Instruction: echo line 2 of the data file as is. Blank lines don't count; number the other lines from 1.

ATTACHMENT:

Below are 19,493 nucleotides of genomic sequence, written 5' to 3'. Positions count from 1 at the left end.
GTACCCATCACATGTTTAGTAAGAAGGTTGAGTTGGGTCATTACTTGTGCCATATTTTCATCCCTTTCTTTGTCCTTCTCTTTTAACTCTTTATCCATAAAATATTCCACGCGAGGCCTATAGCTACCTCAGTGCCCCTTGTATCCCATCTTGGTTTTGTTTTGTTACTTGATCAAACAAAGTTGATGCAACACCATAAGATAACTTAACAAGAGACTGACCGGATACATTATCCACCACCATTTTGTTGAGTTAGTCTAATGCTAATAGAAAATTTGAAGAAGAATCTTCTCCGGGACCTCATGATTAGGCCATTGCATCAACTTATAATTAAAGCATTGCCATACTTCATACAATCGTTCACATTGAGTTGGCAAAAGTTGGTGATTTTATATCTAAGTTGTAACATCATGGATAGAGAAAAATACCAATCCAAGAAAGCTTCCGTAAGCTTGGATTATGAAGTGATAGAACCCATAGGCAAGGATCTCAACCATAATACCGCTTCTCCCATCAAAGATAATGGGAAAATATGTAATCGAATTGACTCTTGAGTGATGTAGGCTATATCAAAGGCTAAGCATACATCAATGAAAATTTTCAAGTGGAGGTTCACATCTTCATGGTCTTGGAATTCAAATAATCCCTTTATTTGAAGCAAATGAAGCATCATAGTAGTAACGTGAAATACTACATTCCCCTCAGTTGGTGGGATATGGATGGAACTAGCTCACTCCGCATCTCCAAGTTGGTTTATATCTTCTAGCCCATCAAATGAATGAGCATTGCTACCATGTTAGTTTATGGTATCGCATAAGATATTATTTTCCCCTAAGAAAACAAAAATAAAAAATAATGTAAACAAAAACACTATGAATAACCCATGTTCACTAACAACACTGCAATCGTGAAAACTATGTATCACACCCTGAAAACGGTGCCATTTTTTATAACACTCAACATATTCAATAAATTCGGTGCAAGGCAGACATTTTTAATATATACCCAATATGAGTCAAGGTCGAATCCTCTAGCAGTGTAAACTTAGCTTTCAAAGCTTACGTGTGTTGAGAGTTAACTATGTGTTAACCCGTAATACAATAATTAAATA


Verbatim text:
GTACCCATCACATGTTTAGTAAGAAGGTTGAGTTGGGTCATTACTTGTGCCATATTTTCATCCCTTTCTTTGTCCTTCTCTTTTAACTCTTTATCCATAAAATATTCCACGCGAGGCCTATAGCTACCTCAGTGCCCCTTGTATCCCATCTTGGTTTTGTTTTGTTACTTGATCAAACAAAGTTGATGCAACACCATAAGATAACTTAACAAGAGACTGACCGGATACATTATCCACCACCATTTTGTTGAGTTAGTCTAATGCTAATAGAAAATTTGAAGAAGAATCTTCTCCGGGACCTCATGATTAGGCCATTGCATCAACTTATAATTAAAGCATTGCCATACTTCATACAATCGTTCACATTGAGTTGGCAAAAGTTGGTGATTTTATATCTAAGTTGTAACATCATGGATAGAGAAAAATACCAATCCAAGAAAGCTTCCGTAAGCTTGGATTATGAAGTGATAGAACCCATAGGCAAGGATCTCAACCATAATACCGCTTCTCCCATCAAAGATAATGGGAAAATATGTAATCGAATTGACTCTTGAGTGATGTAGGCTATATCAAAGGCTAAGCATACATCAATGAAAATTTTCAAGTGGAGGTTCACATCTTCATGGTCTTGGAATTCAAATAATCCCTTTATTTGAAGCAAATGAAGCATCATAGTAGTAACGTGAAATACTACATTCCCCTCAGTTGGTGGGATATGGATGGAACTAGCTCACTCCGCATCTCCAAGTTGGTTTATATCTTCTAGCCCATCAAATGAATGAGCATTGCTACCATGTTAGTTTATGGTATCGCATAAGATATTATTTTCCCCTAAGAAAACAAAAATAAAAAATAATGTAAACAAAAACACTATGAATAACCCATGTTCACTAACAACACTGCAATCGTGAAAACTATGTATCACACCCTGAAAACGGTGCCATTTTTTATAACACTCAACATATTCAATAAATTCGGTGCAAGGCAGACATTTTTAATATATACCCAATATGAGTCAAGGTCGAATCCTCTAGCAGTGTAAACTTAGCTTTCAAAGCTTACGTGTGTTGAGAGTTAACTATGTGTTAACCCGTAATACAATAATTAAATA